Loving-kindness meditation is accepting yourself and the people around you. (King, 2016) One starts out by constant positive reinforcement on the self and then on others. This will then promote self-love for you and can help shift the views one would have on the world and on other people, “Loving-kindness teaches people not to identify with negative emotions and self-judgments and to recognize their own essential nature. According to the Buddha, ‘you can search throughout the entire universe for someone who is more deserving of your love and affection than yourself, and that person is not to be found anywhere. You yourself, as much as anyone in the entire universe, deserves your love and affection’.” (Leppma, 2012) For people who have anxiety or depression this form of meditation will help to improve their mindset on how they view themselves and the world around them. This practice seems similar to mindfulness meditation but the only difference is that their focus is truly knowing ones self worth and this will turn into a ripple effect that promotes love towards everyone else. In studies about loving-kindness meditation as well as mindfulness meditation, it shows that “A meta-analysis of mindfulness-based stress-reduction programs concluded that this type of intervention is efficacious for individuals coping with a variety of physical and mental health issues including pain, cancer, heart disease, depression, and anxiety.” (Sears, 2009) Methods as simple as meditation can improve ones mind in order to create peace with themselves and others. “Empirical evidence suggests that practicing loving-kindness meditation can enhance positive emotional states, as well as increase personal resources (e.g., social support, purpose in life, mindfulness) and social connectedness.” (Schussel, 2013) Meditation has been proven to work and should be noticed more often by all age groups as well as encouraged for those who often refuse medication in order to help with whatever emotional or physical problems they might have.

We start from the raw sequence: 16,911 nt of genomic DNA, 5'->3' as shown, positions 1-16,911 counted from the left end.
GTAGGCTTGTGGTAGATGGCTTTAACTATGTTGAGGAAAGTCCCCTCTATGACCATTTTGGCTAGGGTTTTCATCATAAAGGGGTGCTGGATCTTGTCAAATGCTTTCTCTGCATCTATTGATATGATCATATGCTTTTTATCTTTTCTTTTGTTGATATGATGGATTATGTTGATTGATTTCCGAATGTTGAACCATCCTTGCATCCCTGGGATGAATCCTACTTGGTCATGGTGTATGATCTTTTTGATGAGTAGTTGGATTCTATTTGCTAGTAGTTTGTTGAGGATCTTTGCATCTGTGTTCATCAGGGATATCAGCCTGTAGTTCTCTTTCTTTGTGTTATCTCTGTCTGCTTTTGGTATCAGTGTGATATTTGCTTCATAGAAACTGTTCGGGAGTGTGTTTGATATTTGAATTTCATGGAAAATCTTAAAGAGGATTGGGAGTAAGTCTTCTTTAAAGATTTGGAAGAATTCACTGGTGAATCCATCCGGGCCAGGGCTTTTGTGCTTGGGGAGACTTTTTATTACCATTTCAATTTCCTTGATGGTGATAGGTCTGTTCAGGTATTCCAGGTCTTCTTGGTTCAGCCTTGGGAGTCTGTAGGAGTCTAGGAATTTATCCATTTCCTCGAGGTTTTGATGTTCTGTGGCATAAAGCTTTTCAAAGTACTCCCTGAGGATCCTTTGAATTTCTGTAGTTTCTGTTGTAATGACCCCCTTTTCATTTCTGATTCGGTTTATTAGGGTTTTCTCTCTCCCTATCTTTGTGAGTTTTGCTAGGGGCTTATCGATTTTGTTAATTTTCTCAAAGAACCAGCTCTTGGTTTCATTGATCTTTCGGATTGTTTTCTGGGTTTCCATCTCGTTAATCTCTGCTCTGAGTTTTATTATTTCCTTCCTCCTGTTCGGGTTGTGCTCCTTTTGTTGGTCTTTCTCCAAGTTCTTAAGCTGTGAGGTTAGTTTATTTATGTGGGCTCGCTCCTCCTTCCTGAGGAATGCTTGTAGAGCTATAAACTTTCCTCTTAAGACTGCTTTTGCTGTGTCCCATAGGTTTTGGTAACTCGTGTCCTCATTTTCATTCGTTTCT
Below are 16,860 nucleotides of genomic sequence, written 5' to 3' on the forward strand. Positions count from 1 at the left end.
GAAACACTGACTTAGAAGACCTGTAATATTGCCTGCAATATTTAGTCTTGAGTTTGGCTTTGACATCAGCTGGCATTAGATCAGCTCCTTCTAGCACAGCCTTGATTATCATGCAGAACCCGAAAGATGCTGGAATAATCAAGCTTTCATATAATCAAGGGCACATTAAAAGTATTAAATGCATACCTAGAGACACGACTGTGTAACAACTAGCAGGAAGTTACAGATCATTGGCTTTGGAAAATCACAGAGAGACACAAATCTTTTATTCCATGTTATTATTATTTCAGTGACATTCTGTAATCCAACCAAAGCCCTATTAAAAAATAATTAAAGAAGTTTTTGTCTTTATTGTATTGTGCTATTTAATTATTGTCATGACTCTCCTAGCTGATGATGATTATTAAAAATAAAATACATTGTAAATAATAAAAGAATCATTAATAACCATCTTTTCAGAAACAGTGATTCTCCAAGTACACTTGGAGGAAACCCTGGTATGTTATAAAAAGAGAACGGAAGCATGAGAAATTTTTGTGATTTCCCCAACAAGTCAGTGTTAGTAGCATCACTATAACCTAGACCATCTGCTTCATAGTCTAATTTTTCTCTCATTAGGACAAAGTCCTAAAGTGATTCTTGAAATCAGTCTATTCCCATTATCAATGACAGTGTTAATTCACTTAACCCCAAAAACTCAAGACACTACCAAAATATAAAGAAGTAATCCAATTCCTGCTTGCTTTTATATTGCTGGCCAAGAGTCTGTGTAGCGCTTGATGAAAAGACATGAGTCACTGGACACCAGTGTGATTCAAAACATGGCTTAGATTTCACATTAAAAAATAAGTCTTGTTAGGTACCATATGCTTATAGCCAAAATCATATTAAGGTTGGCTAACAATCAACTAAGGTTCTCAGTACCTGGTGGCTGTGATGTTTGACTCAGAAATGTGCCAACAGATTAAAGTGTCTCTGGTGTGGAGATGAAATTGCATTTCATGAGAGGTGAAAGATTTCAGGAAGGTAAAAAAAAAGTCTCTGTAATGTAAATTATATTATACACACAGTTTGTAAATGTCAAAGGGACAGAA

Research has been conducted to take a closer look at how meditation affects the brain. “These studies have reported various positive effects of mindfulness meditation on emotional processing, such as a reduction in emotional interference by unpleasant stimuli, decreased physiological reactivity and facilitated return to emotional baseline after response to a stressor film, and decreased self-reported difficulties in emotion regulation.” (Tang, 2015) This means that mindfulness meditation has shown positive results and helps people to shift to a calmer approach of stressful situations. As more people use meditation to relieve psychological issues it is also shown that “Growing evidence also demonstrates changes in the functional properties of the brain following meditation.” (Tang, 2015) People are improving their function in the mind and environment around them. “Some further studies have investigated correlations between brain changes and other variables related to mindfulness practice, such as stress reduction, emotion regulation or increased well-being. Most studies include small sample sizes of between 10 and 34 subjects per group.” (Tang, 2015) With this evidence we can see that there are healthy and positive affects to meditation. It is important that when practicing meditation that one should begin with either a counselor or a licensed professional because if done improperly the affects of mediation will not always result in expected changes.